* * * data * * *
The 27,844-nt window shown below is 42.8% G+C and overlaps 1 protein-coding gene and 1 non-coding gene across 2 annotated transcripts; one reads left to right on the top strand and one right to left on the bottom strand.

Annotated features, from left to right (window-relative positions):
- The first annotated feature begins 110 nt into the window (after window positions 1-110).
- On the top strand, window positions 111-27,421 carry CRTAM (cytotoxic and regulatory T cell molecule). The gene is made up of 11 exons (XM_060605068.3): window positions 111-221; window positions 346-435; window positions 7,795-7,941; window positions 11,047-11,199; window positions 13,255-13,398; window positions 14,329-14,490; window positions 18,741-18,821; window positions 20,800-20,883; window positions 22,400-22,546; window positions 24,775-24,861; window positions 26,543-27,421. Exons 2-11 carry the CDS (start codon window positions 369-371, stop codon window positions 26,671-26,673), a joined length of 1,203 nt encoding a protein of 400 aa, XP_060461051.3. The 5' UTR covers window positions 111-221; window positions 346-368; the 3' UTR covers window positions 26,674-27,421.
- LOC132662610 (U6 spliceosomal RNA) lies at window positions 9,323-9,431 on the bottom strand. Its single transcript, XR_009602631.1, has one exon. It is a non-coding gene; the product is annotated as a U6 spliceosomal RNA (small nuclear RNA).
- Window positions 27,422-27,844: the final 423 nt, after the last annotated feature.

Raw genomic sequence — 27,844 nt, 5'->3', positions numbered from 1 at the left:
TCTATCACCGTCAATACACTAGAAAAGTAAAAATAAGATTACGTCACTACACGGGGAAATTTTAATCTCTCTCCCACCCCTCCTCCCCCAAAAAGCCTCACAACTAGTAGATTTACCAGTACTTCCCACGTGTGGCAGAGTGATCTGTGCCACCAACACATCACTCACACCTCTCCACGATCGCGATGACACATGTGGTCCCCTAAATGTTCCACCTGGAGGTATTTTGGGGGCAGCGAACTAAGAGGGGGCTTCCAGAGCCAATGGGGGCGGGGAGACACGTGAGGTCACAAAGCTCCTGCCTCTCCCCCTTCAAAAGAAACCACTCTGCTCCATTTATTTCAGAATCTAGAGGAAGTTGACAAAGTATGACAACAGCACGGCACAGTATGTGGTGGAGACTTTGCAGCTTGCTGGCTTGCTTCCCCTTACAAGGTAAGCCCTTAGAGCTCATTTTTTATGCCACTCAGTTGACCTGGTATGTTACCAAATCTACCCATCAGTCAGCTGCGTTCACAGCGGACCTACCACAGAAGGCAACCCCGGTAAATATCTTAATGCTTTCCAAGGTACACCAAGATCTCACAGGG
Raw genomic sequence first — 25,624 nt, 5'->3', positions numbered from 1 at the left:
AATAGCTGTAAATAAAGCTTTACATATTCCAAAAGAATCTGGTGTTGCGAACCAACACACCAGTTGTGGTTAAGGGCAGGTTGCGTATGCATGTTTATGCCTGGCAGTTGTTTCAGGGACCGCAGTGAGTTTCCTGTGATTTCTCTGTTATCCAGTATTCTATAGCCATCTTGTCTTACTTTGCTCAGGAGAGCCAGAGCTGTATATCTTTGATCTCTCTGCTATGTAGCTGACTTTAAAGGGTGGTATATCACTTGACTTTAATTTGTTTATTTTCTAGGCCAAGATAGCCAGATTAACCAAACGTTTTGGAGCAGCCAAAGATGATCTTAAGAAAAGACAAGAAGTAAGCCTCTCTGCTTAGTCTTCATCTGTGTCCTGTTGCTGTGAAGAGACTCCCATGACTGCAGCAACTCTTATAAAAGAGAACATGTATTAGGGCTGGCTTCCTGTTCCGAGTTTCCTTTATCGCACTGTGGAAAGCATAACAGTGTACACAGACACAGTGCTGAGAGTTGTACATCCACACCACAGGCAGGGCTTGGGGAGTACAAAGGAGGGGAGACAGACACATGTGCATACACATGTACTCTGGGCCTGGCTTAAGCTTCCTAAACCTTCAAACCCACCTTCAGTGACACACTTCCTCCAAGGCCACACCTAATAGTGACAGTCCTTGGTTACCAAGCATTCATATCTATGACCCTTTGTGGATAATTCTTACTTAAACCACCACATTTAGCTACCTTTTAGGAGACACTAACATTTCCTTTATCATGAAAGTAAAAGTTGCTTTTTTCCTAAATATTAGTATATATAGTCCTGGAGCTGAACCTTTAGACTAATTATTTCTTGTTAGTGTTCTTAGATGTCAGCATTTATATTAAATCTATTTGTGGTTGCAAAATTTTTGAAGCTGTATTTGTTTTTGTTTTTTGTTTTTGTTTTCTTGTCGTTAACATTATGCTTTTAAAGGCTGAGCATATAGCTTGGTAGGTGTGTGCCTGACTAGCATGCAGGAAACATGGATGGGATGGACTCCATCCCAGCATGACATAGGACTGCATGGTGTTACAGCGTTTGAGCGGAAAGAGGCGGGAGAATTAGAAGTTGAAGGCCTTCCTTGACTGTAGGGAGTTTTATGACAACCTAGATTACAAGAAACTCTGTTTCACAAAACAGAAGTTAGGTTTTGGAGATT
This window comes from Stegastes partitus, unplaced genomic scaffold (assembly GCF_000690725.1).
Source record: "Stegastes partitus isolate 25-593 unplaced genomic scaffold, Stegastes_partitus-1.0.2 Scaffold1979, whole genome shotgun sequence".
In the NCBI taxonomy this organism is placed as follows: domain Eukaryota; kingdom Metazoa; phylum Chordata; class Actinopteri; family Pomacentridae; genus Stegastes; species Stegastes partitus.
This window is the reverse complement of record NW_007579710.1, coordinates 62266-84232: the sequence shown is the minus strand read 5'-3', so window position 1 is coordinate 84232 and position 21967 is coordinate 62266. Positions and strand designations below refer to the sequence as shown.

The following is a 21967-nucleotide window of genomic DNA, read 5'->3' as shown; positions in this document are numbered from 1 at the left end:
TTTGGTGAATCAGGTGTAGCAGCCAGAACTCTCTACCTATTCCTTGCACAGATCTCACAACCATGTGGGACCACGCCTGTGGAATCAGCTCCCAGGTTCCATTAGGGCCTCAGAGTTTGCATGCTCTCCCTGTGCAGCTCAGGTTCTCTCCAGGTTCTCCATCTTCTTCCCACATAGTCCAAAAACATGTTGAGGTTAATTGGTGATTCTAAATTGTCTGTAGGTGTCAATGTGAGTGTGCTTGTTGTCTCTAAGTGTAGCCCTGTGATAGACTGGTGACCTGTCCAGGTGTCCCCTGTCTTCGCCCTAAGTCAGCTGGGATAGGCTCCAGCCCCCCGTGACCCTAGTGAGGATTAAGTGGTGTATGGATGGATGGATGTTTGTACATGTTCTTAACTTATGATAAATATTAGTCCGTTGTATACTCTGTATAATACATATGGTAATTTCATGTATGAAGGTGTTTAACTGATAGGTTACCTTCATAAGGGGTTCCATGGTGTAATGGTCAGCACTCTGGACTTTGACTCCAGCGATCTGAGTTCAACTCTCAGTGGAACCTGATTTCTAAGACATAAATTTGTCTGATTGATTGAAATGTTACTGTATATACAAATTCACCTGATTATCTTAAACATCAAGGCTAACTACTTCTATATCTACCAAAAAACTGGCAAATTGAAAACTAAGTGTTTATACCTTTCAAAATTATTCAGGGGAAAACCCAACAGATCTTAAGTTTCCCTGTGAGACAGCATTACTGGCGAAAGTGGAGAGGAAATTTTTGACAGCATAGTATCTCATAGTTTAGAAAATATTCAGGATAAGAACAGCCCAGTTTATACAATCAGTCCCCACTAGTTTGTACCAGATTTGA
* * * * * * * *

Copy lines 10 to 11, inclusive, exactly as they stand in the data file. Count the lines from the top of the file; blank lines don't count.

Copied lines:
AATAGCTGTAAATAAAGCTTTACATATTCCAAAAGAATCTGGTGTTGCGAACCAACACACCAGTTGTGGTTAAGGGCAGGTTGCGTATGCATGTTTATGCCTGGCAGTTGTTTCAGGGACCGCAGTGAGTTTCCTGTGATTTCTCTGTTATCCAGTATTCTATAGCCATCTTGTCTTACTTTGCTCAGGAGAGCCAGAGCTGTATATCTTTGATCTCTCTGCTATGTAGCTGACTTTAAAGGGTGGTATATCACTTGACTTTAATTTGTTTATTTTCTAGGCCAAGATAGCCAGATTAACCAAACGTTTTGGAGCAGCCAAAGATGATCTTAAGAAAAGACAAGAAGTAAGCCTCTCTGCTTAGTCTTCATCTGTGTCCTGTTGCTGTGAAGAGACTCCCATGACTGCAGCAACTCTTATAAAAGAGAACATGTATTAGGGCTGGCTTCCTGTTCCGAGTTTCCTTTATCGCACTGTGGAAAGCATAACAGTGTACACAGACACAGTGCTGAGAGTTGTACATCCACACCACAGGCAGGGCTTGGGGAGTACAAAGGAGGGGAGACAGACACATGTGCATACACATGTACTCTGGGCCTGGCTTAAGCTTCCTAAACCTTCAAACCCACCTTCAGTGACACACTTCCTCCAAGGCCACACCTAATAGTGACAGTCCTTGGTTACCAAGCATTCATATCTATGACCCTTTGTGGATAATTCTTACTTAAACCACCACATTTAGCTACCTTTTAGGAGACACTAACATTTCCTTTATCATGAAAGTAAAAGTTGCTTTTTTCCTAAATATTAGTATATATAGTCCTGGAGCTGAACCTTTAGACTAATTATTTCTTGTTAGTGTTCTTAGATGTCAGCATTTATATTAAATCTATTTGTGGTTGCAAAATTTTTGAAGCTGTATTTGTTTTTGTTTTTTGTTTTTGTTTTCTTGTCGTTAACATTATGCTTTTAAAGGCTGAGCATATAGCTTGGTAGGTGTGTGCCTGACTAGCATGCAGGAAACATGGATGGGATGGACTCCATCCCAGCATGACATAGGACTGCATGGTGTTACAGCGTTTGAGCGGAAAGAGGCGGGAGAATTAGAAGTTGAAGGCCTTCCTTGACTGTAGGGAGTTTTATGACAACCTAGATTACAAGAAACTCTGTTTCACAAAACAGAAGTTAGGTTTTGGAGATT
This window comes from Stegastes partitus, unplaced genomic scaffold (assembly GCF_000690725.1).